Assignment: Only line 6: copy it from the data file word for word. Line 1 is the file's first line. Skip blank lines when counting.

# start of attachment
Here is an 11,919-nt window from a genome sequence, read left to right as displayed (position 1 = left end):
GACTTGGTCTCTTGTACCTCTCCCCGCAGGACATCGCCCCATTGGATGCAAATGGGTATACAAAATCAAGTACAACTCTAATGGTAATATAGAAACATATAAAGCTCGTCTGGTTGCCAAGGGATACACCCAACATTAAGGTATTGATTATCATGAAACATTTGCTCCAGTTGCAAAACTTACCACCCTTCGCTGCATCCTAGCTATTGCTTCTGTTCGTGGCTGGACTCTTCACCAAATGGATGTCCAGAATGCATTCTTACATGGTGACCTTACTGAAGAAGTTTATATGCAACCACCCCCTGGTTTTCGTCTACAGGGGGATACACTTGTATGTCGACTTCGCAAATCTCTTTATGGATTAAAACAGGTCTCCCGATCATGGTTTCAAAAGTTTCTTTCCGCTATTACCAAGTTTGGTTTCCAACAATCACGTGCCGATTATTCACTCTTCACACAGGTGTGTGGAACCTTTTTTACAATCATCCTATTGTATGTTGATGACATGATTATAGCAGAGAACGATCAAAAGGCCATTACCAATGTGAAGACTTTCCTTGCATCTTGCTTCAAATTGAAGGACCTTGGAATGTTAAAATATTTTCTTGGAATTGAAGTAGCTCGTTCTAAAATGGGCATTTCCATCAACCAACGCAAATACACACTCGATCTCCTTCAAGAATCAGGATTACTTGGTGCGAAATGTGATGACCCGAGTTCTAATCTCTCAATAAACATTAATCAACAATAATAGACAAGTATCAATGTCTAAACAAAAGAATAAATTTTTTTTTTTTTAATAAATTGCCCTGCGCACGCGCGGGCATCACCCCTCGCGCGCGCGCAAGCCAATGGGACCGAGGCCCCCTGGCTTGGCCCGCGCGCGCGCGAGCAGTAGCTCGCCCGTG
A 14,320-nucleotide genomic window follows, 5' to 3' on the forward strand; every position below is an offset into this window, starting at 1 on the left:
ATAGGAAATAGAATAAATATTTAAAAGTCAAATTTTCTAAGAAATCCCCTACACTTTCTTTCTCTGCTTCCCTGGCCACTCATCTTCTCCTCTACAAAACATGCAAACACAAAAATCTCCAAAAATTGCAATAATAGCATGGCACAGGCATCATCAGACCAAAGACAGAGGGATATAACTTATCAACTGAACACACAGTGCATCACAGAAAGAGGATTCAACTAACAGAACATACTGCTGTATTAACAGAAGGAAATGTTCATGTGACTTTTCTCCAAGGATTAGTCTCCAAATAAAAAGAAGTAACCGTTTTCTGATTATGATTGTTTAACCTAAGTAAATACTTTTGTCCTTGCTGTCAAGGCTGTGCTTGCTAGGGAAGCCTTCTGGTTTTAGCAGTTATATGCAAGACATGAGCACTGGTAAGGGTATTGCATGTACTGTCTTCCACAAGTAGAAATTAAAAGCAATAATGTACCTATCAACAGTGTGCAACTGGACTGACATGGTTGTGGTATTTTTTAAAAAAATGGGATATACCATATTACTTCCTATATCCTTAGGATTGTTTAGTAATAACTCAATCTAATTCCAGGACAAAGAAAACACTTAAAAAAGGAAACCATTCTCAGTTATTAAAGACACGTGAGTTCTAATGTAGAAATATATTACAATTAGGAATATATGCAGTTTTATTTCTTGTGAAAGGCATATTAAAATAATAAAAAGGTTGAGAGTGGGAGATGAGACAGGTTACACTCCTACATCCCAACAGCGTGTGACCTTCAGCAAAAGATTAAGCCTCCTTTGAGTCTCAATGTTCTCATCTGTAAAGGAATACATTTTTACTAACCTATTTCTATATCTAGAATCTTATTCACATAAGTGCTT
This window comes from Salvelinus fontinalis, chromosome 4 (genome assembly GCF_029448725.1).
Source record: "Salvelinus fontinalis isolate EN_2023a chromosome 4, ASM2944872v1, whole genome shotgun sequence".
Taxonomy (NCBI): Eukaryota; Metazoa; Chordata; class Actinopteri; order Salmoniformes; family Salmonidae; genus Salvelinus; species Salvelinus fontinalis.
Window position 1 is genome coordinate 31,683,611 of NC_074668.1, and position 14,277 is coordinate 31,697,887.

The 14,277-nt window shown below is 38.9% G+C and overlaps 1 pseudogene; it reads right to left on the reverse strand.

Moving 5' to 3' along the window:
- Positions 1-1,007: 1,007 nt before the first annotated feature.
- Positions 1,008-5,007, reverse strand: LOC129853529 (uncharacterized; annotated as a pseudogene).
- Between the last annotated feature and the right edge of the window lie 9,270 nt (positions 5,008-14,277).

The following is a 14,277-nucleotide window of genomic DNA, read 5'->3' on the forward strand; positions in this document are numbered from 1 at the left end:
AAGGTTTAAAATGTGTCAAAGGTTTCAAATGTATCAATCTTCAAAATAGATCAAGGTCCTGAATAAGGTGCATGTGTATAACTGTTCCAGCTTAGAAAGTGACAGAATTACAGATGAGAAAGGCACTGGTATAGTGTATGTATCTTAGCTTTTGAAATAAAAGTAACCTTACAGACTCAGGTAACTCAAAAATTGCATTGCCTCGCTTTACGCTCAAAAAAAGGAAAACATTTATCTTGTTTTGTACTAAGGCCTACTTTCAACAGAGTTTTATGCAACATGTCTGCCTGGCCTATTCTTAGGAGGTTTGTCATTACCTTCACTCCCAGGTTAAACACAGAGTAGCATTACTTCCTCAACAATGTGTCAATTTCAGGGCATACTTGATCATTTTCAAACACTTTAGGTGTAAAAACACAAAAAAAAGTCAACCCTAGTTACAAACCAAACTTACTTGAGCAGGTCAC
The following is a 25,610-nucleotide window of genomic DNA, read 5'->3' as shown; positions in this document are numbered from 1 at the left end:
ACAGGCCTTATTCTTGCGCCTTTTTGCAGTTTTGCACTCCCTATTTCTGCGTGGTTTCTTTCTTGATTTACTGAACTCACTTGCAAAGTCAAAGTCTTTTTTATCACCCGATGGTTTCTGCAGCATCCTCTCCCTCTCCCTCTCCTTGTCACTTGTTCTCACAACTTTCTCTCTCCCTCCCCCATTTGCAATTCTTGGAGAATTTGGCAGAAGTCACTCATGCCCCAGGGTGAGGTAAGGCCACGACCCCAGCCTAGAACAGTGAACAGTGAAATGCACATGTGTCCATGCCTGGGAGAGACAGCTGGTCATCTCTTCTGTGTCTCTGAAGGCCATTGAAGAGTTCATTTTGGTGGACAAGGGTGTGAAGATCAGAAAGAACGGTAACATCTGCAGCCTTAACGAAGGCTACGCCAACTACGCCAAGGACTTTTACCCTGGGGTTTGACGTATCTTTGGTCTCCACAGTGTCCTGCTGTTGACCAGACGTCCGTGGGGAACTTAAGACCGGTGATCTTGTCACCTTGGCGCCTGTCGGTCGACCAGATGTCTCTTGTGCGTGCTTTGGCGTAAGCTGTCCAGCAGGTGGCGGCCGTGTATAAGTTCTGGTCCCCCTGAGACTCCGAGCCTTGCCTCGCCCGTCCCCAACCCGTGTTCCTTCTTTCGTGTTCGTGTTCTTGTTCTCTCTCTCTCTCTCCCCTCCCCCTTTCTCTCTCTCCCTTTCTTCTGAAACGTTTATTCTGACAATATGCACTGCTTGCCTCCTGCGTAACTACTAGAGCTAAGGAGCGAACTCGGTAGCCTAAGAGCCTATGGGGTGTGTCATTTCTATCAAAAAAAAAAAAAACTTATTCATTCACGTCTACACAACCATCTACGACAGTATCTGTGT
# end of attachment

Source record: "Salvelinus fontinalis isolate EN_2023a chromosome 4, ASM2944872v1, whole genome shotgun sequence".